Cover

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Title Page, Copyright

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Contents

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p. vii

Note on Names

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p. viii

Maps 1 and 2

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p. ix

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Introduction: Hagiography, Memory, History

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pp. 1-8

High up in the French Alps, near the end of a twisting mountain road that snakes farther and farther up a steep mountainside from the village of Aurisen- Oisans, sits the medieval chapel of Saint-Giraud. No record survives of its origins: its first mention dates from 1454, when the bishop of Grenoble stopped there on his visitation...

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1. Prolegomenon on the Dating and Authorship of the Writings about Gerald of Aurillac

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pp. 9-43

Gerald of Aurillac is a familiar figure to scholars of the central Middle Ages, and his life has provided rare and intriguing glimpses into this era: its forms of individual piety, the relations between peasants and landowners, the methods of justice, and even the banality of violence. The traditional dating and attribution of the texts...

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2. The First Saint Gerald

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pp. 44-67

The earliest remembrances of Gerald come from one of the most prominent monastic reformers of the central Middle Ages, Odo of Cluny. This is, once again, the Vita brevior (an English translation of which appears in Appendix 1 from my own critical edition) and not the better-known Vita prolixior. Why a man so devoted to the monastic...

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3. The Second Saint Gerald

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pp. 68-99

Almost a century after Odo composed his Vita brevior, Ademar of Chabannes, writing from Limoges in the 1020s, extended the textual tradition on Gerald in a number of ways. He began by adding a brief account of Gerald’s death and a half-dozen stories of Gerald’s posthumous miracles to the existing vita. Perhaps he hoped to dispel the doubts...

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4. Saint Gerald and the Swell of History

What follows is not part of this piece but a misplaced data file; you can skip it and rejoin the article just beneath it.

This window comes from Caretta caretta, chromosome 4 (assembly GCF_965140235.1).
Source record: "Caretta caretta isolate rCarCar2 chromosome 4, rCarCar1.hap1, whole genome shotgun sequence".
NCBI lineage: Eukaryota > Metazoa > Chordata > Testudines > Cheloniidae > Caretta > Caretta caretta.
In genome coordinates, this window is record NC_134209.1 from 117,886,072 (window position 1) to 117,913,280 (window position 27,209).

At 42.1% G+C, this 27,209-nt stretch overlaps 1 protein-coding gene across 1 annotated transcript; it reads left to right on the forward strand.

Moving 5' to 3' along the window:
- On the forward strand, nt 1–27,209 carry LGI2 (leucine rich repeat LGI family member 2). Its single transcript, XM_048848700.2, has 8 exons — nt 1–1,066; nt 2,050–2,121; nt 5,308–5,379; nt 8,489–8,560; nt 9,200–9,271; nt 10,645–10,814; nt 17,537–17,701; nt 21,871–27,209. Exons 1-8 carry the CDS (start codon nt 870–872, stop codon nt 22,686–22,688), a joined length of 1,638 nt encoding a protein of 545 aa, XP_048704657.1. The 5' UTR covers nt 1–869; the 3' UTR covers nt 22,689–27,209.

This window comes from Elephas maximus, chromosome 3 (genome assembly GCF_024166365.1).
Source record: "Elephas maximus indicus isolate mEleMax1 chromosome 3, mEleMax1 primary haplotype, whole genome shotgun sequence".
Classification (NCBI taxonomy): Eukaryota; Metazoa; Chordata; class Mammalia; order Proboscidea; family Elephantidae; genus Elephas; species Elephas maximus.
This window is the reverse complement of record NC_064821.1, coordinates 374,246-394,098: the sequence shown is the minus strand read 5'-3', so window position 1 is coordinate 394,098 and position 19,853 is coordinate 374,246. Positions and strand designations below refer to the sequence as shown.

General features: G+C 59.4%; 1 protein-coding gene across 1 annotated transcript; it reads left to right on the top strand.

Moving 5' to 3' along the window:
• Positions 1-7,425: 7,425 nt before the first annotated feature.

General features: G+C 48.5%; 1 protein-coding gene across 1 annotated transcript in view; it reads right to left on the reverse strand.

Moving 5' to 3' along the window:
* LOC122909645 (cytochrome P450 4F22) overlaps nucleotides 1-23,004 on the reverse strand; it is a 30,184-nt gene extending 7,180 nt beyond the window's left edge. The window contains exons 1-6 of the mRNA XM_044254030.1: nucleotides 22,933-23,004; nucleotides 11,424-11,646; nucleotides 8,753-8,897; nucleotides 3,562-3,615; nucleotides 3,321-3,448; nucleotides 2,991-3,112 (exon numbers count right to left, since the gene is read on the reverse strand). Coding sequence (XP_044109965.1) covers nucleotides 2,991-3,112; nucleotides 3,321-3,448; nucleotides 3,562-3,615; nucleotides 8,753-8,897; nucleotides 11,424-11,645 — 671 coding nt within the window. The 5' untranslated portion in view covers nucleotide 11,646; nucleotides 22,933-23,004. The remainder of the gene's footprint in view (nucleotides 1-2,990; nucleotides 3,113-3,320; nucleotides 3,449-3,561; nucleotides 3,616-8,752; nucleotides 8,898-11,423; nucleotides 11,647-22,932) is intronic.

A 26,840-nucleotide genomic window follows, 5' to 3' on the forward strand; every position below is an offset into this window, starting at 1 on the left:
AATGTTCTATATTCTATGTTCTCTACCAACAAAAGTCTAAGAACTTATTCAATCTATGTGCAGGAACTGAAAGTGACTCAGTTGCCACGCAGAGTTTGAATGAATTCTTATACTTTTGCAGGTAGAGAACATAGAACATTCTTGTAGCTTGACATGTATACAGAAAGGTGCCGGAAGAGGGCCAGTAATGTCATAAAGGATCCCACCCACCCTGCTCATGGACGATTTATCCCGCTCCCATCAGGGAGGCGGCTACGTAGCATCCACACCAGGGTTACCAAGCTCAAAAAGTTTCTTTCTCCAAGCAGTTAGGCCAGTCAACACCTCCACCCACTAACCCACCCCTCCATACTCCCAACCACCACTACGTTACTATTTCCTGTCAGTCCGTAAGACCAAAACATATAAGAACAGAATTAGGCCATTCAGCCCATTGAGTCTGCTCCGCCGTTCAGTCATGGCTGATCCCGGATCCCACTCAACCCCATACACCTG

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pp. 100-116

Odo and Ademar both struggled to define Saint Gerald’s memory in crucial if fundamentally contrary ways. Even if hagiographers initiated a saint’s reputation, though, only the response of the devout could sustain it over time. What can be pieced together of the history of devotion to Saint Gerald demonstrates the varied...

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5. Saint Gerald and the Ebb of History

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pp. 117-150

Despite the manifold efforts to advance the cult of Saint Gerald, he was slowly sinking into obscurity by the end of the Middle Ages. Insofar as we know, in the fifteenth century only one new manuscript included his vita and only one church was built in his name.1 Nonetheless, even the disappearance of the cult of a saint...

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6. The Modern Cult of Saint Gerald

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pp. 151-186

The French Revolution seemed to signal the end of the cult of Saint Gerald. Yet the churches dedicated to Saint Gerald were closed for less than a decade, and when the Catholic religion was restored in France in 1801 Saint Gerald returned to Aurillac and to thirty or so of his other churches across southern France. With the dispersion of the last canons...

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Conclusion: Memory, Sanctity, Violence

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pp. 187-191

Saint Gerald is virtually unknown today except to scholars of the Middle Ages. He no longer functions convincingly as a saint. Vestiges of Gerald’s saintly memory still linger at Aurillac and also in the towns and villages where his churches still stand, although many of the residents with whom I spoke during my travels were hard pressed...

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Appendix 1: Translation of the Vita sancti Geraldi brevior

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pp. 193-203

Here begins the prologue to the life of the man of God, Gerald, [whose feast day is] 13 October, related by the Lord Abbot Odo. To the Reverend Father and Lord Abbot Aimon, his fellow servant of the brothers and the most insignificant of abbots,1 Odo sends perpetual greetings in the Lord. You have asked...

Appendix 2: The Manuscripts of the Vita Geraldi

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pp. 205-217

Notes

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pp. 219-267

Bibliography

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pp. 269-298

Index

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pp. 299-304

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Acknowledgments

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pp. 305-306

I have benefited from the generous help of many, including in France at the Bibliothe`que nationale de France, the Institut des recherches et d’histoire des textes, the Bibliothe`que de l’Arsenal, and the Bibliothe`que Sainte-Genevie`ve, all in Paris; the Archives de´partementales across France in Alpes-de-Haute- Provence...